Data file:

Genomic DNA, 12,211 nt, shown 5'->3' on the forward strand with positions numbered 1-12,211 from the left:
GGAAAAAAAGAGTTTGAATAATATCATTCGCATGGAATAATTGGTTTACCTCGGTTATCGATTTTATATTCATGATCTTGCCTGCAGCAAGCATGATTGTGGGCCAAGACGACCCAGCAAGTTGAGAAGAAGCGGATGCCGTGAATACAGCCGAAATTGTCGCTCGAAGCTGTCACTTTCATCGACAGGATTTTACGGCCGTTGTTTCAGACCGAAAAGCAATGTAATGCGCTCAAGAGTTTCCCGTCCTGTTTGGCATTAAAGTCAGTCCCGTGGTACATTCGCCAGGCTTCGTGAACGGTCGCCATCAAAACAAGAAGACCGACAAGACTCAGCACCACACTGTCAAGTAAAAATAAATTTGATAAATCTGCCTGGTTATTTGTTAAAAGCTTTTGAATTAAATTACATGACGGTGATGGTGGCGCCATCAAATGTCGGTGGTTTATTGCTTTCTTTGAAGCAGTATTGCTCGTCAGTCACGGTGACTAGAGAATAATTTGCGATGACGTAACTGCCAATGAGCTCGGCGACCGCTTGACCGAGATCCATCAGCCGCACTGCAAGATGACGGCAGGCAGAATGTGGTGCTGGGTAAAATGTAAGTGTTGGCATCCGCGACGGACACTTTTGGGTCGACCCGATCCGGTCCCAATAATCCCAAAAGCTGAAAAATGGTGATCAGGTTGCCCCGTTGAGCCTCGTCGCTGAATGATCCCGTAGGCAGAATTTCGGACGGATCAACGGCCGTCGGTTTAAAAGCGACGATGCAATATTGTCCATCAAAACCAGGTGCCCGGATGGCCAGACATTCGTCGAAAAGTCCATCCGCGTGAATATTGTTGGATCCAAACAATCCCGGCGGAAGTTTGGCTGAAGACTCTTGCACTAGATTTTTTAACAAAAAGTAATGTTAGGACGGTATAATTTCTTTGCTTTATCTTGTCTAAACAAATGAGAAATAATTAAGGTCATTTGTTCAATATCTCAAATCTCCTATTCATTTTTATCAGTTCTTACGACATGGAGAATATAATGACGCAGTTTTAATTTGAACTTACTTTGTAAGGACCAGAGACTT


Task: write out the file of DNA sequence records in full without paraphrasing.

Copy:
Genomic DNA, 12,211 nt, shown 5'->3' on the forward strand with positions numbered 1-12,211 from the left:
GGAAAAAAAGAGTTTGAATAATATCATTCGCATGGAATAATTGGTTTACCTCGGTTATCGATTTTATATTCATGATCTTGCCTGCAGCAAGCATGATTGTGGGCCAAGACGACCCAGCAAGTTGAGAAGAAGCGGATGCCGTGAATACAGCCGAAATTGTCGCTCGAAGCTGTCACTTTCATCGACAGGATTTTACGGCCGTTGTTTCAGACCGAAAAGCAATGTAATGCGCTCAAGAGTTTCCCGTCCTGTTTGGCATTAAAGTCAGTCCCGTGGTACATTCGCCAGGCTTCGTGAACGGTCGCCATCAAAACAAGAAGACCGACAAGACTCAGCACCACACTGTCAAGTAAAAATAAATTTGATAAATCTGCCTGGTTATTTGTTAAAAGCTTTTGAATTAAATTACATGACGGTGATGGTGGCGCCATCAAATGTCGGTGGTTTATTGCTTTCTTTGAAGCAGTATTGCTCGTCAGTCACGGTGACTAGAGAATAATTTGCGATGACGTAACTGCCAATGAGCTCGGCGACCGCTTGACCGAGATCCATCAGCCGCACTGCAAGATGACGGCAGGCAGAATGTGGTGCTGGGTAAAATGTAAGTGTTGGCATCCGCGACGGACACTTTTGGGTCGACCCGATCCGGTCCCAATAATCCCAAAAGCTGAAAAATGGTGATCAGGTTGCCCCGTTGAGCCTCGTCGCTGAATGATCCCGTAGGCAGAATTTCGGACGGATCAACGGCCGTCGGTTTAAAAGCGACGATGCAATATTGTCCATCAAAACCAGGTGCCCGGATGGCCAGACATTCGTCGAAAAGTCCATCCGCGTGAATATTGTTGGATCCAAACAATCCCGGCGGAAGTTTGGCTGAAGACTCTTGCACTAGATTTTTTAACAAAAAGTAATGTTAGGACGGTATAATTTCTTTGCTTTATCTTGTCTAAACAAATGAGAAATAATTAAGGTCATTTGTTCAATATCTCAAATCTCCTATTCATTTTTATCAGTTCTTACGACATGGAGAATATAATGACGCAGTTTTAATTTGAACTTACTTTGTAAGGACCAGAGACTT